I thank the agates that I’ve found at the beach. They teach me. I butt my head against things over and over and the agates say, we are harder.
At last I agree: you are harder.
We don’t change, say the agates.
My feet are in the sea. The waves laugh in and out softly. They don’t argue. Sometimes they are not soft at all: when there are many stones, the stones crack together rolling as the water washes back into the sea. Stones sounding like coins, like bells, like music.
The waves and I. We are mostly water. The sea and I change, slowly. The deep part of the sea changes, slowly, while the surface weather is sunny or stormy. The sea may throw up huge waves on the surface, but the depths change slowly, deep currents.
The agates change too, whether they like it or not. The stones are smacked together, cracked, smashed. If they don’t crack in half, they still are worn smooth over time. The rough spots are changed. Sometimes they break. We don’t change, say the agates, but they lie.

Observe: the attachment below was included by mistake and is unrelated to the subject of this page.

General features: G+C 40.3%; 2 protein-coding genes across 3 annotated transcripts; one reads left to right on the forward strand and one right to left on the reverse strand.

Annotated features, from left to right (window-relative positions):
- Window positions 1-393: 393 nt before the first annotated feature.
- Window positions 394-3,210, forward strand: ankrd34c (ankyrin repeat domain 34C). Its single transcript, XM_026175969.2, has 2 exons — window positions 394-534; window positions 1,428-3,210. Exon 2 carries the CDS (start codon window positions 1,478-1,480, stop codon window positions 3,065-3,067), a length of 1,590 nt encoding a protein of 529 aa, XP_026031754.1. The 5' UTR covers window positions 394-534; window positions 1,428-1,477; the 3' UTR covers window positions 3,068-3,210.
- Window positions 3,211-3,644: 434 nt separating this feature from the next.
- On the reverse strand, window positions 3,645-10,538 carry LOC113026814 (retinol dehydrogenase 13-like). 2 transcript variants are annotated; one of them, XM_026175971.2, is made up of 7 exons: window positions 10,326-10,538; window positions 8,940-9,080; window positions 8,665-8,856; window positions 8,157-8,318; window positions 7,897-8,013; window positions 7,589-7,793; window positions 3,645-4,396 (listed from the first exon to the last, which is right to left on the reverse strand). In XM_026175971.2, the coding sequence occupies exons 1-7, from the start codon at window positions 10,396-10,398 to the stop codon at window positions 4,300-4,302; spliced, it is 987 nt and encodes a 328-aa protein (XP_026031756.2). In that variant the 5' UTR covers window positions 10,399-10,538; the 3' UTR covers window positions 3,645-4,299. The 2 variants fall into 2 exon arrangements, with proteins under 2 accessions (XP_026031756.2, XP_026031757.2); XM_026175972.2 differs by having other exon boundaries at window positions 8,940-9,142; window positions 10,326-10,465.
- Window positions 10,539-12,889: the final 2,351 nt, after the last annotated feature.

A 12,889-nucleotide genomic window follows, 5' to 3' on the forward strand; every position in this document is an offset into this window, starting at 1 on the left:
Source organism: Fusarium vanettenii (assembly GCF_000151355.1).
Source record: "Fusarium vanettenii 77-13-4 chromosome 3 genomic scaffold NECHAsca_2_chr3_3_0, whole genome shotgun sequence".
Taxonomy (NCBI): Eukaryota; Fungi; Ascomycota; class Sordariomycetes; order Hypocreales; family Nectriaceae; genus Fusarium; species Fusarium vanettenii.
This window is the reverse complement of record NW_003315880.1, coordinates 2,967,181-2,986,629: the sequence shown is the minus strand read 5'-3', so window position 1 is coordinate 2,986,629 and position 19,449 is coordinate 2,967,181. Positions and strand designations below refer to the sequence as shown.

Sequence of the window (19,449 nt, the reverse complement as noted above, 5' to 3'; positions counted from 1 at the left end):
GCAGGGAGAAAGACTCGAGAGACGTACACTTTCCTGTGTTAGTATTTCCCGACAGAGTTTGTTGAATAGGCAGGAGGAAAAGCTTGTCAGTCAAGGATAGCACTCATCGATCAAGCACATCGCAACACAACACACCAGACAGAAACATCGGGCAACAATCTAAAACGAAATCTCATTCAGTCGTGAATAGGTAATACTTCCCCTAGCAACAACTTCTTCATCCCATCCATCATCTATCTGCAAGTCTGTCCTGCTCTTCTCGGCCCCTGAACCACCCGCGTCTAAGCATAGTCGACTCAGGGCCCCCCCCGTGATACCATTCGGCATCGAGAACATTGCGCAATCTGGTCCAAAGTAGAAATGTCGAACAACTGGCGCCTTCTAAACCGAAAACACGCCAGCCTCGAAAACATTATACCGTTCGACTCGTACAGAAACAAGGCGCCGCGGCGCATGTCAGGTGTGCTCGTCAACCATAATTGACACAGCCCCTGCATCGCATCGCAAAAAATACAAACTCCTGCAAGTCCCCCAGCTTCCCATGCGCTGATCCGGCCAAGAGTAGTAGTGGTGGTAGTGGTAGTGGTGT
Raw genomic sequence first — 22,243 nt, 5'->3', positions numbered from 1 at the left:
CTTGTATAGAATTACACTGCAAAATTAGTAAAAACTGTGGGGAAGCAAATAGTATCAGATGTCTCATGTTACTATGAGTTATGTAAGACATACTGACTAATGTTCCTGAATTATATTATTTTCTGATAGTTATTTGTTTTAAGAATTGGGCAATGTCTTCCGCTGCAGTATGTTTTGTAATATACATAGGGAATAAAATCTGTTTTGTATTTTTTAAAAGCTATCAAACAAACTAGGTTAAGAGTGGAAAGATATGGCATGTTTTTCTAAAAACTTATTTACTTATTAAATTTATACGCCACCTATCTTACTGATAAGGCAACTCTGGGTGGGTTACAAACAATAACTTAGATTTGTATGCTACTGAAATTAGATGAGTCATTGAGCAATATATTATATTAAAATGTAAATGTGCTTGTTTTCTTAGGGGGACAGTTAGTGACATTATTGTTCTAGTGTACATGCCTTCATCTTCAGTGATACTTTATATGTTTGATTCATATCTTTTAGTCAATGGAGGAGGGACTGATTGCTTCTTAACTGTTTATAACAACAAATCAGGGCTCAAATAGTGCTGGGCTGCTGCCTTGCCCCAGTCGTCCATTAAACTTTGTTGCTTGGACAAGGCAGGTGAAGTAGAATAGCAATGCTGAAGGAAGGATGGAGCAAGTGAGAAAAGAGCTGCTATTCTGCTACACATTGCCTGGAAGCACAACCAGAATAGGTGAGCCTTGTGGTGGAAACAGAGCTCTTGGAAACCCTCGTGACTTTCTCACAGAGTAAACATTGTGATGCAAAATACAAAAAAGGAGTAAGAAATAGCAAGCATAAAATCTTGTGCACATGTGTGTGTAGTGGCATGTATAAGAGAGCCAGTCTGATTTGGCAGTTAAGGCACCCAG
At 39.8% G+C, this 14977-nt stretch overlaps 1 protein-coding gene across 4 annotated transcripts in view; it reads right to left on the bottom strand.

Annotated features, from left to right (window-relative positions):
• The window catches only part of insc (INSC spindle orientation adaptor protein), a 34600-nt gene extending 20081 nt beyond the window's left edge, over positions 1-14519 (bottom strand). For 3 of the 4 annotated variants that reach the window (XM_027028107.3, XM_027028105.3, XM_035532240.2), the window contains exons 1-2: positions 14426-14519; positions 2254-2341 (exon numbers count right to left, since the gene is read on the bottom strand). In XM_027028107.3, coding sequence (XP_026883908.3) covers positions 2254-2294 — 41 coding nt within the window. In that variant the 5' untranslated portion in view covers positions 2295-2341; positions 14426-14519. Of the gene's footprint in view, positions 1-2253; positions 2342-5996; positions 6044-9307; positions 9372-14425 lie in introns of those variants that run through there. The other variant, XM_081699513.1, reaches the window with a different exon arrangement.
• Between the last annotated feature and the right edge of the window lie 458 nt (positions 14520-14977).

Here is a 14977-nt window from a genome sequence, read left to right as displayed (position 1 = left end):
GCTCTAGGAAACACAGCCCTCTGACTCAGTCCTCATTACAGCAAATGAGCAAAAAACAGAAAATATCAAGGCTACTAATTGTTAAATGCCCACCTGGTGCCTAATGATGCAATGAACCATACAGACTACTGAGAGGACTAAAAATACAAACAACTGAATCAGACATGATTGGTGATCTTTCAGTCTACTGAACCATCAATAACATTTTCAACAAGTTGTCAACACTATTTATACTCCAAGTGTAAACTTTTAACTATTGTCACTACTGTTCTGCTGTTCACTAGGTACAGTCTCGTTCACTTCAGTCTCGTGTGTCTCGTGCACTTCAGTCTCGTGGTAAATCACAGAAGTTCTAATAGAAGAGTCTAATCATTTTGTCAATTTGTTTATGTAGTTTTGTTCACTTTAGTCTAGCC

The sea changes suddenly when the earth opens and molten rock rises in the sea. Piles up, fire and rock, pouring from the earth and building a mountain until it hits the air: a new island, a new idea, a fiery sudden change. The waves spread from the fiery center, smacking the stones harder, further.
Thank you, agates. You say you don’t change, but you lie. Water wins, always. Water flowing, evaporating, floating, falling, freezing, sublimating. Water changes and water wins.
Don’t be afraid of change, stones. It does no good to resist. You can be knocked together by water until the rough edges are smoothed, you can be melted in the burning core of the earth, you can be crushed into a new form by the movement of the world. Don’t be afraid. Thank you for teaching me.
Are the stones trying to be aquadynamic?
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